The ‘Burbs (1989) Review (Arrow Video Blu-ray)

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Written by Dana Olsen (Going Berserk) and directed by Joe Dante (Gremlins, The Howling), The ‘Burbs is a comedy-horror hybrid that, for me, was a staple film of my childhood, a movie I was probably too young to be watching, yet couldn’t get enough of. I was very excited to hear that Arrow, a company I am a fan of, were bringing out The ‘Burbs on Blu-ray, for the first time in the UK, with a director’s cut, and a smorgasbord of extras.

A stellar cast, featuring heavyweight acting talent like Tom Hanks, Bruce Dern, Carrie Fisher, Corey Feldman and Henry Gibson, this is a beautifully dark, hilarious and addictive film that deals with themes like Cannibalism, Satanism, Sacrifice, Kidnapping, Murder, Arson and Criminal Damage in such a way that you don’t quite feel like such repugnant and gloomy subjects are being discussed.

We begin our tale by entering suburbia. White picket-fences, freshly mowed lawns, flap poles donning the star-spangled-banner. It’s middle-class America in a neighbourhood where everybody knows one-another, and they don’t take too kindly to something appearing “out of place”. The thing is, a new family has moved in to the neighbourhood. They don’t leave the house, the paint is chipping from their porch, their garden is a mess, oh… and they dig in their back yard at night and drive giant bags of garbage from their garage to the street when the sun has gone down. Ray Peterson (Tom Hanks) along with his wife, Carol (Carrie Fisher), son and their dog, live a quiet life, but when these new neighbours cause a stir in the ‘burbs and the gossip and rumours begin to circulate. Ray, along with his neighbours Art (Rick Ducommun) and Mark (Bruce Dern) start to snoop. When an old man who lives on their block, Walter (Gale Gordon), goes missing, all eyes are on these weird new neighbours. It’s time for the suburbanites to figure out just what’s going on in their nice quiet street.

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With a fantastic musical score composed by Jerry Goldsmith that mixes chirpy and upbeat melodies with an almost funeral procession sound, it works brilliantly and remains one of my favourite film scores of the 1980’s. The whole look of the film is very Joe Dante. If you’re familiar with Gremlins and other Dante films, he obviously has a lot of fun toying with the concept of something horrific invading a quiet, happy suburbia. The ‘Burbs is just that. Something bad has come to town, and the run-of-the-mill townsfolk are going to deal with it, or fall on their khaki’s trying. The comedy and horror mesh wonderfully and seamlessly, with a sinister tone and giant question mark over this curious family of strange looking new neighbours always hovering while our protagonists break the law, commit dozens of violations, and turn their street into an episode of Law & Order: Suburban Edition.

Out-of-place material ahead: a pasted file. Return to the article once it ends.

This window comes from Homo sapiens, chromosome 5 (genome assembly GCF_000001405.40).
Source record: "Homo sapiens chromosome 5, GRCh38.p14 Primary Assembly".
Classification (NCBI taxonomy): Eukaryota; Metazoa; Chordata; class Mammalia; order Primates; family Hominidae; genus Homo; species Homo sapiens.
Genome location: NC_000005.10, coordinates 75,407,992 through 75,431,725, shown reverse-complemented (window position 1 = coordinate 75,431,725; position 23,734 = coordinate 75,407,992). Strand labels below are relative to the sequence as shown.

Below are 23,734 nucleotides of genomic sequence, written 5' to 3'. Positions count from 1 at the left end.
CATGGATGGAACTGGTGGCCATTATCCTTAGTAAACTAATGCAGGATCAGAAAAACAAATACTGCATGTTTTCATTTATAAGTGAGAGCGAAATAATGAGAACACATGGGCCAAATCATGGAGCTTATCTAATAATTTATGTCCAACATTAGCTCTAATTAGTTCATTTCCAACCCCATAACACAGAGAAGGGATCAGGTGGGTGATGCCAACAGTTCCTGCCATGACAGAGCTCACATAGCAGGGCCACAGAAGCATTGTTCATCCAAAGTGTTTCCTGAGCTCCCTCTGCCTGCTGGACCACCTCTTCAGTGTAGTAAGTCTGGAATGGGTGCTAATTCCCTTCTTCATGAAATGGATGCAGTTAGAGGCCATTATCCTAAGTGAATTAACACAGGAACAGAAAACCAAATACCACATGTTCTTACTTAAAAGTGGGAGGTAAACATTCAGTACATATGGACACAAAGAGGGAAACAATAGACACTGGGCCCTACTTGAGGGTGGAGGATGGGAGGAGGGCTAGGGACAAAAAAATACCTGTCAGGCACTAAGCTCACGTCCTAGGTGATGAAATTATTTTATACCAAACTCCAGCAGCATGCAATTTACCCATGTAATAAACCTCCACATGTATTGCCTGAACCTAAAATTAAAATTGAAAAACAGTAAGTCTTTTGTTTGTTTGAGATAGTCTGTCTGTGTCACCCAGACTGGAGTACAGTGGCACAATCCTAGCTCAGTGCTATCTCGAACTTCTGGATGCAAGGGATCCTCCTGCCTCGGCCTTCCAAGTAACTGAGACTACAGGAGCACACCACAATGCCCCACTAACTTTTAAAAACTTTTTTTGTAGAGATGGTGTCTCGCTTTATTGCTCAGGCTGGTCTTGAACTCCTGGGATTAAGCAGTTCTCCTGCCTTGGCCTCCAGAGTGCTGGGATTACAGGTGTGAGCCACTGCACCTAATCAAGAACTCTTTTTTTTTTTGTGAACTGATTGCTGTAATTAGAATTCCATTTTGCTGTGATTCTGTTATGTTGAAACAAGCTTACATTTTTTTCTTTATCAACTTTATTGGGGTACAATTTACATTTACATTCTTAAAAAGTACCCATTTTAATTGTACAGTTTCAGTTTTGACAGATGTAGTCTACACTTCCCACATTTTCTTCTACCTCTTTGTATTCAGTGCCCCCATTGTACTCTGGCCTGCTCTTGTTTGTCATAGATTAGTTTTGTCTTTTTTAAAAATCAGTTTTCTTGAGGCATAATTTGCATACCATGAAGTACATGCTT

Hanks is great as Ray, a normal guy who is on vacation and just wants a quiet week at home, smoking the odd cigar, drinking a few hundred beers and watching the ball-game. His descent into paranoia and obsession is disturbingly hilarious to observe, and Dern, as Mark as well as Ducommun, as Art, offer the perfect complement to Ray’s laid-back and conflicted lead. Art loves the drama and seemingly wants to see something bad happen, just so he can be a part of it. Mark, a former military-man, is a character that, while seriously played, is comical due to the fact that he uses military tactics in such unnecessary places, and silly circumstances. Feldman, as Ricky, the street’s youthful narrator, who often gives observations about what’s going on and has his friends over to watch the street like it’s a television show, is a fun addition to the cast too. Along with The Lost Boys, this is the best thing, in my view, that Feldman has done in his career. With the additions of Carrie Fisher as the level-headed Carol, Wendy Schaal (American Dad) as Mark’s wife, Bonnie, and Henry Gibson (Magnolia), Brother Theodore (The Last Unicorn) and Courtney Gains (Children of the Corn) as the peculiar Klopek family, the cast is one of the best assembled for a horror comedy, it just clicks magnificently.

Arrow have done a wonderful job, once again, with this release. It looks fantastic, sounds even better, and the special features are bloody brilliant. With a commentary from writer Dana Olsen, a new feature-length documentary in which stars of the film, including Feldman, Gains and Schaal, as well as Joe Dante, give their thoughts and recall memories of their time with the film, the original workprint cut of the film from Joe Dante’s own hands, an alternate ending, trailers, featurettes as well as beautiful new cover art designed by Graham Humpreys and a collectors booklet. The new transfer of this wonderful film alone would have been enough for me to spend my money on this release, but with these top notch features that have had such care and time put into them, this is surely one of the premier Arrow releases to date.

As a film, this is one that I have a hard time finding wrong with. I’ve loved it since I was a kid, and I think it is the perfect blend of macabre horror and laugh-out-loud comedy. The cast is great, the music is great, and now, with this release it can be experienced fully, and with lots of titbit’s to enjoy afterwards. A must-buy.

The ‘Burbs is out on Blu-ray, through Arrow Video, on September 15th 2014.

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